So, anyone who says differently is just a propagandist for those Imperial bastards from the US.

And thus, it is justifiable to take away from those internal enemies, everything they own.

****

I don’t think we need to encourage him, he seems to be his (and his countries) own worst enemy.
 
Written By: Keith_Indy
URL: http://asecondhandconjecture.com
The pollster Datos, in a quarterly survey of 2,000 Venezuelans last month, found that some 34 percent said they support Chávez’s government, down from a high of 67 percent in early 2005, and the lowest level since 2003, the Associated Press reported.

Another survey, by Venezuelan pollster Alfredo Keller, found that 37 percent of Venezuelans queried identified themselves as Chávez supporters in February, down from 50 percent in mid-2007, AP reported.
I can’t freaking believe so many people openly stated they DIDN’T support him! I mean, think about it.

How many think that those 36-37 percents are even inflated out of fear?
 
Written By: Scott Jacobs
URL: http://
34%?

His approval rating is just slightly higher than Bush’s. (And still higher than Congress’s.)
 
Written By: Steverino
URL: http://
Scott, you’re forgetting that’s there a lot of poor people in Venezuela. That’s where his support comes from. And I mean poor. Not USA style poor. They’re poor. They probably owe their first TV set to Chavez, and aren’t so particular about what they get to watch, as long as they get the fun of watching it.

What’s a sign of trouble for Chavez is that with all those poor people who are his political base, his ratings should be well above what they are now. The not-poor—what we could call here in the US blue collar and above—account for a much smaller proportion of the population than they do here in the US, especially when you take account of the fact that a large number of them have already voted with their feet (ie, emigrated).
 
Written By: kishnevi
URL: http://
Chavez is in the process of running Venezuela’s oil industry into the ground - not a good idea. Oil accounts for 90% of exports, 50% of government revenue and 30% of GDP. After he nationalized the foreign owned oil fields, the skilled labor left and the oil companies filed suit, freezing the Venezuela’s accounts in Western banks. Venezuelans do not need a TV station to tell them the Chavez got them in serious trouble.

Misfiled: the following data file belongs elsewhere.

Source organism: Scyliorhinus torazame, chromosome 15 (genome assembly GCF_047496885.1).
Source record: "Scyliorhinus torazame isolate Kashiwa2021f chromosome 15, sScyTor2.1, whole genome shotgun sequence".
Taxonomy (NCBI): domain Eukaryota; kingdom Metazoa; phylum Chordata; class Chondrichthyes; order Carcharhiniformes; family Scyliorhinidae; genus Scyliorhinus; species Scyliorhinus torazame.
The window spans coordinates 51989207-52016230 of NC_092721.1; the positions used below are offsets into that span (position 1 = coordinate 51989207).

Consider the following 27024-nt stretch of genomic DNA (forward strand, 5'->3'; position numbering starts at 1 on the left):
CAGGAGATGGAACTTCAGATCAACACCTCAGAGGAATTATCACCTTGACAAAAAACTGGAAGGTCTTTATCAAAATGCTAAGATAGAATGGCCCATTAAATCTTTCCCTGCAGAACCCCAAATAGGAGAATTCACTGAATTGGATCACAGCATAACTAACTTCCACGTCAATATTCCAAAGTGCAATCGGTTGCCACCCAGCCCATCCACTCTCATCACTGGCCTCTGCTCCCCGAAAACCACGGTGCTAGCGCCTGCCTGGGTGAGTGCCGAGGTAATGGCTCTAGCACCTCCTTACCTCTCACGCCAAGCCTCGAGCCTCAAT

Before the election returns were in last December, the senior military leadership met with Chavez to tell him that they would not use force to suppress public demonstrations. In what looked like a gesture of moderation and respect for public opinion, without the military, he was powerless.

Last Fall at an Iberian Conference, King Juan Carlos of Spain asked Hugo, "Why don’t you Shut Up?"

The King’s words became Venezuela’s top rated ring tone.

 
Written By: Arch
URL: http://
DTe1Bh dfzvtdtfaiek, [url=http://hbvrgkwkgycr.com/]hbvrgkwkgycr[/url], [link=http://ubbgvwrhtfos.com/]ubbgvwrhtfos[/link], http://jsxrzlwdmauv.com/
 
Written By: zwcjoza
URL: http://pomjhruovihe.com/

 
Add Your Comment
  NOTICE: While we don't wish to censor your thoughts, we do blacklist certain terms of profanity or obscenity. This is not to muzzle you, but to ensure that the blog remains work-safe for our readers. If you wish to use profanity, simply insert asterisks (*) where the vowels usually go. Your meaning will still be clear, but our readers will be able to view the blog without worrying that content monitoring will get them in trouble when reading it.
Comments for this entry are closed.
Name:
Email:
URL:
HTML Tools:
Bold Italic Blockquote Hyperlink
Comment:
   
 
Vicious Capitalism

Divider

Buy Dale's Book!
Slackernomics by Dale Franks

Divider

Divider